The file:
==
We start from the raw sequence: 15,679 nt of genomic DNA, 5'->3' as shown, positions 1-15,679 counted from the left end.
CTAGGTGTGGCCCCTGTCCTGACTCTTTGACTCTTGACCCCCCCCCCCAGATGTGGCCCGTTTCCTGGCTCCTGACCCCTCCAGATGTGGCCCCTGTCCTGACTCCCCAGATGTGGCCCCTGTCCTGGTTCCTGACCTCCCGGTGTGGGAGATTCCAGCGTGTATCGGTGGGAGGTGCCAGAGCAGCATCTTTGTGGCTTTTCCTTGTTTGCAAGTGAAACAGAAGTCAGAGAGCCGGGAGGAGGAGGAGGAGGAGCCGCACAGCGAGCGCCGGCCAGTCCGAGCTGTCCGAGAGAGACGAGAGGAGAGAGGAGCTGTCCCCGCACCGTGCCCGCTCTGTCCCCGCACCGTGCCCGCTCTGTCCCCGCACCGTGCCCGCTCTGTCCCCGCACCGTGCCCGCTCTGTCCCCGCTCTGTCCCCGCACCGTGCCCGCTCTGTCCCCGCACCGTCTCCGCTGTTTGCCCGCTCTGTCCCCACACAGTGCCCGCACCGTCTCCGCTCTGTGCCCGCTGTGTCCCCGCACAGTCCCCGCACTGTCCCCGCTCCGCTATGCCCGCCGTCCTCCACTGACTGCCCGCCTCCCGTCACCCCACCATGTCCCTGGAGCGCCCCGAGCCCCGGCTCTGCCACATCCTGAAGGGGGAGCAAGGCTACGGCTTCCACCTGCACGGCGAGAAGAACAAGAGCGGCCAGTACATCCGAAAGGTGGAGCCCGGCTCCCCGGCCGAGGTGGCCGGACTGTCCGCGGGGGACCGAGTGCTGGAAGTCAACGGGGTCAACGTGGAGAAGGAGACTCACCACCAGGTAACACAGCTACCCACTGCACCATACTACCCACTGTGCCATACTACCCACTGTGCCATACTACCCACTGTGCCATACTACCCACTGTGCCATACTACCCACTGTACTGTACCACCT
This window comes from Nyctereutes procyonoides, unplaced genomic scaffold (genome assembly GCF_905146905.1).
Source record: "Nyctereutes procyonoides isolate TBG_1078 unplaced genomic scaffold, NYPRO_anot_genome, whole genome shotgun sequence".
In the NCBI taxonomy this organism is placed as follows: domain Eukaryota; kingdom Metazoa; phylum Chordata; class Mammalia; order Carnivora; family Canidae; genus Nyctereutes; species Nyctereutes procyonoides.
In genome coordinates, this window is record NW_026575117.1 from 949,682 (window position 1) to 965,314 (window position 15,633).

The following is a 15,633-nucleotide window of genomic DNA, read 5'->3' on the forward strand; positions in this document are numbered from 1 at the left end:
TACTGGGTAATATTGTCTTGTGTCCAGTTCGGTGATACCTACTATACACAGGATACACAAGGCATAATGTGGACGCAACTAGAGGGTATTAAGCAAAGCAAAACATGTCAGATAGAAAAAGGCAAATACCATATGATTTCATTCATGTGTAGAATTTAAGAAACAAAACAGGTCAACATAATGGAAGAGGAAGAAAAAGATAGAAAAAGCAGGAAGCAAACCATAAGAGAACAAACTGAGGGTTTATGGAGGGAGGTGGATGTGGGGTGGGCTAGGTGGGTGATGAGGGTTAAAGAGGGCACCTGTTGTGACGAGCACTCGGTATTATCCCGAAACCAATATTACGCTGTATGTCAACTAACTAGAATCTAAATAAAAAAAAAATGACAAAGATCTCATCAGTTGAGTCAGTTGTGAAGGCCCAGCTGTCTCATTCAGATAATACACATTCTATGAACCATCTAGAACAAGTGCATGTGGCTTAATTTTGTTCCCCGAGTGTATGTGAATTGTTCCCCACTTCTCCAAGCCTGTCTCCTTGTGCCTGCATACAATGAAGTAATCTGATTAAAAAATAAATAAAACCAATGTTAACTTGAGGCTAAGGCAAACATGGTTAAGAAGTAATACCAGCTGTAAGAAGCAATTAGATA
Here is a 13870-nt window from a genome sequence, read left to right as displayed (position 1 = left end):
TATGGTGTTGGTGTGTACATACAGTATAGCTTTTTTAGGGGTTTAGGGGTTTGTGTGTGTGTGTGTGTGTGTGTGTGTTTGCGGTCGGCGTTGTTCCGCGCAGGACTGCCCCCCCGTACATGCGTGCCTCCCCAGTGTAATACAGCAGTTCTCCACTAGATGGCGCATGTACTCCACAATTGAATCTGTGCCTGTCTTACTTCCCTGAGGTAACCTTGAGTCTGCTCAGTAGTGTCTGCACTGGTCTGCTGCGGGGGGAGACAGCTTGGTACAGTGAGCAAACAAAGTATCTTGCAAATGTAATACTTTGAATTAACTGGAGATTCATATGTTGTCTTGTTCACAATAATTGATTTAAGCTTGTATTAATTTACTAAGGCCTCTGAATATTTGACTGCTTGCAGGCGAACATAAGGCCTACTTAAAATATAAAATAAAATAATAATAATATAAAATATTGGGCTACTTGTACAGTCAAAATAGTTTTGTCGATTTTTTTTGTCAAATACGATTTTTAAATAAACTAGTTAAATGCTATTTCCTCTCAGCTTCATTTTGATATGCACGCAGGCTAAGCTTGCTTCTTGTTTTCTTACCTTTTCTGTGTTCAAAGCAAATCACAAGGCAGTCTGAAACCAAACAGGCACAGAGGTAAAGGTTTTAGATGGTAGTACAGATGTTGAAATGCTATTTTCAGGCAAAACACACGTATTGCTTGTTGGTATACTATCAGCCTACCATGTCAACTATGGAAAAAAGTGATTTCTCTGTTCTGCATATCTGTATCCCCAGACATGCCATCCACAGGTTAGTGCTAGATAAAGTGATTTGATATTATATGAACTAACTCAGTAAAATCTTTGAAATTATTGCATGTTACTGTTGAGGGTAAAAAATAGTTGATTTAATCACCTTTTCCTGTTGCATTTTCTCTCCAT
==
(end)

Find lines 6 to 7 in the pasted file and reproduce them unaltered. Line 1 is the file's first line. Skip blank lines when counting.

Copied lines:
In genome coordinates, this window is record NW_026575117.1 from 949,682 (window position 1) to 965,314 (window position 15,633).

The following is a 15,633-nucleotide window of genomic DNA, read 5'->3' on the forward strand; positions in this document are numbered from 1 at the left end: